So much for introduction and kind words, here’s what I have to say about this topic:
    Thank you for clearing this patina vs. beaten-up look. Personally, I like edgyness, up to a degree of faded colours or destroyed details. I even own (and still wear) a 12 year old bomber jacket, and frequently get asked about where I got it from (the more wear it shows, the more questions I seem to be getting about it). There is a style around distressed clothes, but the important parts here are cut and fabric. One would never regard scruffed oxfords as stylish and well-distressed, as they’re just not meant to. Same with cloth pants (trousers, suit pants), rip them and they’re done. Jeans, on the other hand, can look good when even showing wear and tear, but it depends on how you style them. You can drift off into looking like a hobo when doing it wrong, or elevate the torn pair into the focal point of interest in your outfit. I’m owning a pair of Burberry tights with pre-made holes in it. They look edgy and gothy to me (which quite often is my cup of tea), but even my conservative mother thinks they’re stylish and elevate any dress I wear with these.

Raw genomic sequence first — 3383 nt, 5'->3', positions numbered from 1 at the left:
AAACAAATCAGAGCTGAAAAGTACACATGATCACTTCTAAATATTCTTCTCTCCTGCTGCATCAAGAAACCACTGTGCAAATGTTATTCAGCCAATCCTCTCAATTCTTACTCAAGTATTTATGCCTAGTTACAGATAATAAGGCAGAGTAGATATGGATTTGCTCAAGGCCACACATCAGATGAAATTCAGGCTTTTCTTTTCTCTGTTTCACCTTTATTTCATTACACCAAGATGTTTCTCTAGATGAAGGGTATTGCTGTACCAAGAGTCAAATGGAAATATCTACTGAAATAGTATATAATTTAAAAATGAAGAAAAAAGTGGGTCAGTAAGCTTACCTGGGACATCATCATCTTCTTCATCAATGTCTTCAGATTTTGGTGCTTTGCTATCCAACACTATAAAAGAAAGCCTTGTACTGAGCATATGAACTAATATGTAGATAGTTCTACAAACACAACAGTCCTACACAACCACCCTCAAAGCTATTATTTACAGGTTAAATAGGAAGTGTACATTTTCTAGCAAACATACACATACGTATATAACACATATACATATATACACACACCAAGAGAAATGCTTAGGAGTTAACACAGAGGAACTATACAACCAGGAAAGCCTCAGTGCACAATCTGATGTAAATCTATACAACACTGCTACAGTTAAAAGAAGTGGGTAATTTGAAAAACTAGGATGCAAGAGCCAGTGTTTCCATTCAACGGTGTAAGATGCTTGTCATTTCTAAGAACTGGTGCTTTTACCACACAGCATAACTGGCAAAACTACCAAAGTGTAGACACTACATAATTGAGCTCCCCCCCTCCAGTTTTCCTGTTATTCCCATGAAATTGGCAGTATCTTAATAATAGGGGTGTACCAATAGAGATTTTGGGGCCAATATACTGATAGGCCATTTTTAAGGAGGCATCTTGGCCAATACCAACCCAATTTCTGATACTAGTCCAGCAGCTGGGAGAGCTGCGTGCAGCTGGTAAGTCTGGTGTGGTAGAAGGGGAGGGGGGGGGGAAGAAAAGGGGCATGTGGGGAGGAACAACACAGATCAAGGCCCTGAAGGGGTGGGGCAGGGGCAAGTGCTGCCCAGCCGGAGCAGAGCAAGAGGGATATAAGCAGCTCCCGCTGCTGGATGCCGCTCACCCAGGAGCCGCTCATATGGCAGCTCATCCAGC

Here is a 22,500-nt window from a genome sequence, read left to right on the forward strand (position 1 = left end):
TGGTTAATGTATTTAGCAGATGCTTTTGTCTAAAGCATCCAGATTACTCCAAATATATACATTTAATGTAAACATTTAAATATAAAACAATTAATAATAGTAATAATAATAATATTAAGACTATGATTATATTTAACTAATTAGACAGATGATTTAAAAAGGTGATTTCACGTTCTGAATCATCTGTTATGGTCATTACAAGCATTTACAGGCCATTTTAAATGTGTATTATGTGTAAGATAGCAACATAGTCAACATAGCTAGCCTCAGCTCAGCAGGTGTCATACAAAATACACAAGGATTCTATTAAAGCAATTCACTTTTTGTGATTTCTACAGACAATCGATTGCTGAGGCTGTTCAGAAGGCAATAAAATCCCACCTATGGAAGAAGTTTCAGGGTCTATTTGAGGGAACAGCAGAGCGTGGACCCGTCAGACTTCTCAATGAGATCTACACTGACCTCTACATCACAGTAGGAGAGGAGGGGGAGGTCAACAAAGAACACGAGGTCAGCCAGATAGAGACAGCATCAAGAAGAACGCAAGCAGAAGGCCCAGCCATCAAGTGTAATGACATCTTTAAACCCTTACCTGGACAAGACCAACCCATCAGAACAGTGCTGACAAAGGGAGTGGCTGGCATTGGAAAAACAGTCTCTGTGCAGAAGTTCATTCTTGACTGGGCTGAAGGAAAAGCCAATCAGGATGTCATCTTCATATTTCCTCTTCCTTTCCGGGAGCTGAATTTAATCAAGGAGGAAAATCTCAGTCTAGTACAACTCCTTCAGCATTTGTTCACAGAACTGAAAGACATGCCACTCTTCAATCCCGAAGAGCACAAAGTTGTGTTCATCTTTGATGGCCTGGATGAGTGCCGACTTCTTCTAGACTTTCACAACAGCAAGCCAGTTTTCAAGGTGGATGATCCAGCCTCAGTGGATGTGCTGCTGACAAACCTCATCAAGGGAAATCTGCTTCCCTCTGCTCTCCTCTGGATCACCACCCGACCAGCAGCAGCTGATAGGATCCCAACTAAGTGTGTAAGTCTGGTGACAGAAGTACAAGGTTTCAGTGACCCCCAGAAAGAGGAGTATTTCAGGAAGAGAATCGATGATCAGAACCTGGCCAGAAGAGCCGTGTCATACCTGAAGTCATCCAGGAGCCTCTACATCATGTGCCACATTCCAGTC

So, as conclusion, there are “fine” items who only can get patina, but never destroyed, to be still wearable. But there are other, more “rough” materials, who can not only get patina but even get away with some wear and tear, but speak a totally different style language then.

    • Reply
      April 8, 2016 at 2:18 pm

      I love this contribution, Vivien! I like your distinction between patina and destruction. I’ve been thinking of ways to expand and evolve this article for a while and you’ve given me a few more ideas. Great to have you here!